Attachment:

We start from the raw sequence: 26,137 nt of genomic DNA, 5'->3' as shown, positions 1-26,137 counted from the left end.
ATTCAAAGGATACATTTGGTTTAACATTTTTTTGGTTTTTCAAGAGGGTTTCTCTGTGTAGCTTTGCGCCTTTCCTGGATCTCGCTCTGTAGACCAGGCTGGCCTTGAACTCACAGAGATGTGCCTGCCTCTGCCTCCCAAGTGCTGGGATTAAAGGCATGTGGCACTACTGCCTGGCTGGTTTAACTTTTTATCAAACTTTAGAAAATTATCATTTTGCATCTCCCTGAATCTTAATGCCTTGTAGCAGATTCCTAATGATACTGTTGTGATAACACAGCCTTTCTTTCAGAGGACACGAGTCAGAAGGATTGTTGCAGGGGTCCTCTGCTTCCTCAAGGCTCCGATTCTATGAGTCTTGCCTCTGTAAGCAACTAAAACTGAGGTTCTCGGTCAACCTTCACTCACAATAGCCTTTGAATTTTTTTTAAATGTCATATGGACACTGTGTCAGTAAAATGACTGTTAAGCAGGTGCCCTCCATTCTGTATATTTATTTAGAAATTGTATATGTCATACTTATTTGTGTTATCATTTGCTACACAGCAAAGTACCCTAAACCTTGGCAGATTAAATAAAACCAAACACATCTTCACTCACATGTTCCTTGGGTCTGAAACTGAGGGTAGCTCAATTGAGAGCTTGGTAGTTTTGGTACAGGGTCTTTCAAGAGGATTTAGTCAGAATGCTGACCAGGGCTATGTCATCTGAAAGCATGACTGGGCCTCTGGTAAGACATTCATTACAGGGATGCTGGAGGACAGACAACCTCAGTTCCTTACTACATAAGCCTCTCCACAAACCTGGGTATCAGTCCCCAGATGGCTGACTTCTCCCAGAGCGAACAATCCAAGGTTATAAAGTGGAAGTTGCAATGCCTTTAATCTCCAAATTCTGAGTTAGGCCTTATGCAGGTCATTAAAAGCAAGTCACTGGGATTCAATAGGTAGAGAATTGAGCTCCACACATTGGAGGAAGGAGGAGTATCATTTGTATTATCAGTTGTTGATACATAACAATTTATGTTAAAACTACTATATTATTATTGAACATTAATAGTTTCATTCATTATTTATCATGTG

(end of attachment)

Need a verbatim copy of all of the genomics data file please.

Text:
We start from the raw sequence: 26,137 nt of genomic DNA, 5'->3' as shown, positions 1-26,137 counted from the left end.
ATTCAAAGGATACATTTGGTTTAACATTTTTTTGGTTTTTCAAGAGGGTTTCTCTGTGTAGCTTTGCGCCTTTCCTGGATCTCGCTCTGTAGACCAGGCTGGCCTTGAACTCACAGAGATGTGCCTGCCTCTGCCTCCCAAGTGCTGGGATTAAAGGCATGTGGCACTACTGCCTGGCTGGTTTAACTTTTTATCAAACTTTAGAAAATTATCATTTTGCATCTCCCTGAATCTTAATGCCTTGTAGCAGATTCCTAATGATACTGTTGTGATAACACAGCCTTTCTTTCAGAGGACACGAGTCAGAAGGATTGTTGCAGGGGTCCTCTGCTTCCTCAAGGCTCCGATTCTATGAGTCTTGCCTCTGTAAGCAACTAAAACTGAGGTTCTCGGTCAACCTTCACTCACAATAGCCTTTGAATTTTTTTTAAATGTCATATGGACACTGTGTCAGTAAAATGACTGTTAAGCAGGTGCCCTCCATTCTGTATATTTATTTAGAAATTGTATATGTCATACTTATTTGTGTTATCATTTGCTACACAGCAAAGTACCCTAAACCTTGGCAGATTAAATAAAACCAAACACATCTTCACTCACATGTTCCTTGGGTCTGAAACTGAGGGTAGCTCAATTGAGAGCTTGGTAGTTTTGGTACAGGGTCTTTCAAGAGGATTTAGTCAGAATGCTGACCAGGGCTATGTCATCTGAAAGCATGACTGGGCCTCTGGTAAGACATTCATTACAGGGATGCTGGAGGACAGACAACCTCAGTTCCTTACTACATAAGCCTCTCCACAAACCTGGGTATCAGTCCCCAGATGGCTGACTTCTCCCAGAGCGAACAATCCAAGGTTATAAAGTGGAAGTTGCAATGCCTTTAATCTCCAAATTCTGAGTTAGGCCTTATGCAGGTCATTAAAAGCAAGTCACTGGGATTCAATAGGTAGAGAATTGAGCTCCACACATTGGAGGAAGGAGGAGTATCATTTGTATTATCAGTTGTTGATACATAACAATTTATGTTAAAACTACTATATTATTATTGAACATTAATAGTTTCATTCATTATTTATCATGTG